As even I am weary of the college football coaching carousel, I wanted to completely change it up. Check out this series of photographs from Jon Crispin. When New York shut down the Willard Psychiatric Center, they discovered an attic full of suitcases belonging to patients arriving at the center (this being the early part of the 20th century, the overwhelming majority of patients to a psychiatric hospital stayed for decades; nearly half that were admitted eventually died there). The New York State Museum featured these suitcases as an exhibit, and now Crispin is photographing them independently (happily, his Kickstarter project has hit its funding benchmark).
On the one hand, it’s interesting because I love old things. You know those displays at museums where they just throw a bunch of trinkets and consumer goods in a window and call it “A Day in the Life: the 1920s” or something? I get totally absorbed in those. So pictures like this pique my interest:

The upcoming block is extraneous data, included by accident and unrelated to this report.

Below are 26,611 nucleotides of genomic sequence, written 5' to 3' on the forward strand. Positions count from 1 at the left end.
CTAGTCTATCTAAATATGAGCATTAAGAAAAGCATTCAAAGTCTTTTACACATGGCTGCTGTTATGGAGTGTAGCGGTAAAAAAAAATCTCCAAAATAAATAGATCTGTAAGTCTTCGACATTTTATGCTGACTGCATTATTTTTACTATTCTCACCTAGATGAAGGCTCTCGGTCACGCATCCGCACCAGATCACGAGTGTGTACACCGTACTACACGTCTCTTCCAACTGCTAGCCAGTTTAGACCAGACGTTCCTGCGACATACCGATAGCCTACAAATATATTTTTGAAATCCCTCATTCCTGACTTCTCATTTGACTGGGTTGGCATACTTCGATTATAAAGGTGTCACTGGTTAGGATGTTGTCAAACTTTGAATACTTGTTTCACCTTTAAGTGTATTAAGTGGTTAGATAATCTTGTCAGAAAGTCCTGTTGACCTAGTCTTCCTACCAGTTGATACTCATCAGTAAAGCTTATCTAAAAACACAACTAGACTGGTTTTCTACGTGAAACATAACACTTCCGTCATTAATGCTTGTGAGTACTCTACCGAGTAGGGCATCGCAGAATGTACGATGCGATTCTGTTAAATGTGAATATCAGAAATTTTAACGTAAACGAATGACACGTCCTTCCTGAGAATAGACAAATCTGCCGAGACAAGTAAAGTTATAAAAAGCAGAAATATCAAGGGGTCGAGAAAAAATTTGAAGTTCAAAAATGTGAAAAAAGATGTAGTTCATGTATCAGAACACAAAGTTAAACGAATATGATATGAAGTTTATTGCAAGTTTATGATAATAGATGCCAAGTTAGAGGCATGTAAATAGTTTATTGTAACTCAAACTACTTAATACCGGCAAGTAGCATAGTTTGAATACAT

On the other hand, it’s kind of heartbreaking to see the wide spectrum of what these people brought to the hospital. This was a time when we locked up the mentally ill and more or less threw away the key. Some patients brought as much as they could carry:
Others brought what you might take with you if you were going on a week’s vacation:
Did they know what was ahead of them? Obviously, some of the patients were likely suffering from conditions that kept them from truly grasping their surroundings, but even a quick look through the small number of suitcase owners featured in the New York exhibit shows that epileptics, alcoholics, people who adamantly insisted upon their release and the like often found themselves with sometimes life sentences to this facility.
H/T to The Agitator. I usually find a supremely interesting corner of the internet at least once a week in Radley Balko’s “Links” posts.